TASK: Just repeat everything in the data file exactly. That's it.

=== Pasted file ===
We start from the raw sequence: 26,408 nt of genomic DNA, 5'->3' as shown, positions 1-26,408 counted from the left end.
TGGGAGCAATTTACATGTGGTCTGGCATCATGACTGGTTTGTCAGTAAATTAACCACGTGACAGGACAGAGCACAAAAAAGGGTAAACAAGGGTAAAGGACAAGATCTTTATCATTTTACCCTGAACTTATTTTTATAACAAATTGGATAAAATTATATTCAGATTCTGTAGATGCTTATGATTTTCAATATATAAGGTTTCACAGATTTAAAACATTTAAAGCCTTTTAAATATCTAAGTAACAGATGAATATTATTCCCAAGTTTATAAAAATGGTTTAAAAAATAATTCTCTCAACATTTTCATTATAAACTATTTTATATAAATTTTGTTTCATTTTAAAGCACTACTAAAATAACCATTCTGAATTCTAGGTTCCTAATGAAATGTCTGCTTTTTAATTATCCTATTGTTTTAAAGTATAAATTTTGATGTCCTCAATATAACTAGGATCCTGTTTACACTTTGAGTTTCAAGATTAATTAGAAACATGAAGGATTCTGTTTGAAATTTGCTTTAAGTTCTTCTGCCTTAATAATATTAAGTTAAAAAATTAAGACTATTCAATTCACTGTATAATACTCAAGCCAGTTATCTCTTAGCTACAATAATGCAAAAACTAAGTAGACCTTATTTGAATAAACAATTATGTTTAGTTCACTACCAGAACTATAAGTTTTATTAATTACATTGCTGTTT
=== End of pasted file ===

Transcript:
We start from the raw sequence: 26,408 nt of genomic DNA, 5'->3' as shown, positions 1-26,408 counted from the left end.
TGGGAGCAATTTACATGTGGTCTGGCATCATGACTGGTTTGTCAGTAAATTAACCACGTGACAGGACAGAGCACAAAAAAGGGTAAACAAGGGTAAAGGACAAGATCTTTATCATTTTACCCTGAACTTATTTTTATAACAAATTGGATAAAATTATATTCAGATTCTGTAGATGCTTATGATTTTCAATATATAAGGTTTCACAGATTTAAAACATTTAAAGCCTTTTAAATATCTAAGTAACAGATGAATATTATTCCCAAGTTTATAAAAATGGTTTAAAAAATAATTCTCTCAACATTTTCATTATAAACTATTTTATATAAATTTTGTTTCATTTTAAAGCACTACTAAAATAACCATTCTGAATTCTAGGTTCCTAATGAAATGTCTGCTTTTTAATTATCCTATTGTTTTAAAGTATAAATTTTGATGTCCTCAATATAACTAGGATCCTGTTTACACTTTGAGTTTCAAGATTAATTAGAAACATGAAGGATTCTGTTTGAAATTTGCTTTAAGTTCTTCTGCCTTAATAATATTAAGTTAAAAAATTAAGACTATTCAATTCACTGTATAATACTCAAGCCAGTTATCTCTTAGCTACAATAATGCAAAAACTAAGTAGACCTTATTTGAATAAACAATTATGTTTAGTTCACTACCAGAACTATAAGTTTTATTAATTACATTGCTGTTT